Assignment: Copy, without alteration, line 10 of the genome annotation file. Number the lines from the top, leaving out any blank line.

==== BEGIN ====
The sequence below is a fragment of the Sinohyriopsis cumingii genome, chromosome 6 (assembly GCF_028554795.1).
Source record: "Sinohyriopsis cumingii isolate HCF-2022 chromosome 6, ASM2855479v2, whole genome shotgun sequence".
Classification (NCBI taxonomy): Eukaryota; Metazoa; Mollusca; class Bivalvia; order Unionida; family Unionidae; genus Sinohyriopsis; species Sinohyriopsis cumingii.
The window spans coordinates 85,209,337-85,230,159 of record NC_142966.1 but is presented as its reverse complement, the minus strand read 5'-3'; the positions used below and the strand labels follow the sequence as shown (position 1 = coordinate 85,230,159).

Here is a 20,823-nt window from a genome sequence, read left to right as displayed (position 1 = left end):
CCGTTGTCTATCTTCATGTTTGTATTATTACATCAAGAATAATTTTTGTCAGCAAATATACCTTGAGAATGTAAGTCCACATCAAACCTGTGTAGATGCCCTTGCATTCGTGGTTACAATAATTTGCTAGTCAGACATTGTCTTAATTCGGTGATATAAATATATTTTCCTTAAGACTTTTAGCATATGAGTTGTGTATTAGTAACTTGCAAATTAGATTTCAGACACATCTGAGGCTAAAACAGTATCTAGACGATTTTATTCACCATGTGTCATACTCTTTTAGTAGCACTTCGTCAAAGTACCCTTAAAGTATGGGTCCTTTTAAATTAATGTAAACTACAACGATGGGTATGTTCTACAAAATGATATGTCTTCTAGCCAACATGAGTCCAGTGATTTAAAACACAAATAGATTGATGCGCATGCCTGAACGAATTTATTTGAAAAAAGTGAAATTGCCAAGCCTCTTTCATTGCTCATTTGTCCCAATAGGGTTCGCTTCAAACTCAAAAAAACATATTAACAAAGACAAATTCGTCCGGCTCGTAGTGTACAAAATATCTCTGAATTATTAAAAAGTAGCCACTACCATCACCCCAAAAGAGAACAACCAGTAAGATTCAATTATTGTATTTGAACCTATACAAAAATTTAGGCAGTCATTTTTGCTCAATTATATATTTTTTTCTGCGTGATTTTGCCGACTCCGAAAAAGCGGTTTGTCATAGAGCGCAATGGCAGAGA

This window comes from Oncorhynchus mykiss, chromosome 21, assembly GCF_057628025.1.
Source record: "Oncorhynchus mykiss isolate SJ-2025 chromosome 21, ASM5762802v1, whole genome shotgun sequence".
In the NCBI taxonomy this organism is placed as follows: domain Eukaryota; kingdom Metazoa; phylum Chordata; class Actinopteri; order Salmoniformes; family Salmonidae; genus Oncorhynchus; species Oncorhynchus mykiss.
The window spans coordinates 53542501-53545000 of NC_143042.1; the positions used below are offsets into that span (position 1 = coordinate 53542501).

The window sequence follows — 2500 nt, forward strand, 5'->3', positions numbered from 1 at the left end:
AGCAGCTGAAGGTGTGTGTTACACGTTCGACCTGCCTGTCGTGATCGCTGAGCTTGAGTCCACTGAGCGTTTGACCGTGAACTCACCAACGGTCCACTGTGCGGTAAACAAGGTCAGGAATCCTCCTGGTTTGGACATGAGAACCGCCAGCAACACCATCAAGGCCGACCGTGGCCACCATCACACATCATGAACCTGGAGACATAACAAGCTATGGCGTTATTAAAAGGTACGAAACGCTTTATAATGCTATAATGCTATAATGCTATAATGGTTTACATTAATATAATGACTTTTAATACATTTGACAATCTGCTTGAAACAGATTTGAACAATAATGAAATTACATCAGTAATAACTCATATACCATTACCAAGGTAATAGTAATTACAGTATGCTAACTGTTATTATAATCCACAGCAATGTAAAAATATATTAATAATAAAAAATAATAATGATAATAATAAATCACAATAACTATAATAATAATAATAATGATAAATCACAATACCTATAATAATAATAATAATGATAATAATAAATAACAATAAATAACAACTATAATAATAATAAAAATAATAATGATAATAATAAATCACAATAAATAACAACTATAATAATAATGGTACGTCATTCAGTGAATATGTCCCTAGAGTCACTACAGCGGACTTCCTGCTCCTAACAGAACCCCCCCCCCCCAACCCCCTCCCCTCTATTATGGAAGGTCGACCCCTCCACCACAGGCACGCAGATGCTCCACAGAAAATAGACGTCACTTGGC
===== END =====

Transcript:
The window spans coordinates 53542501-53545000 of NC_143042.1; the positions used below are offsets into that span (position 1 = coordinate 53542501).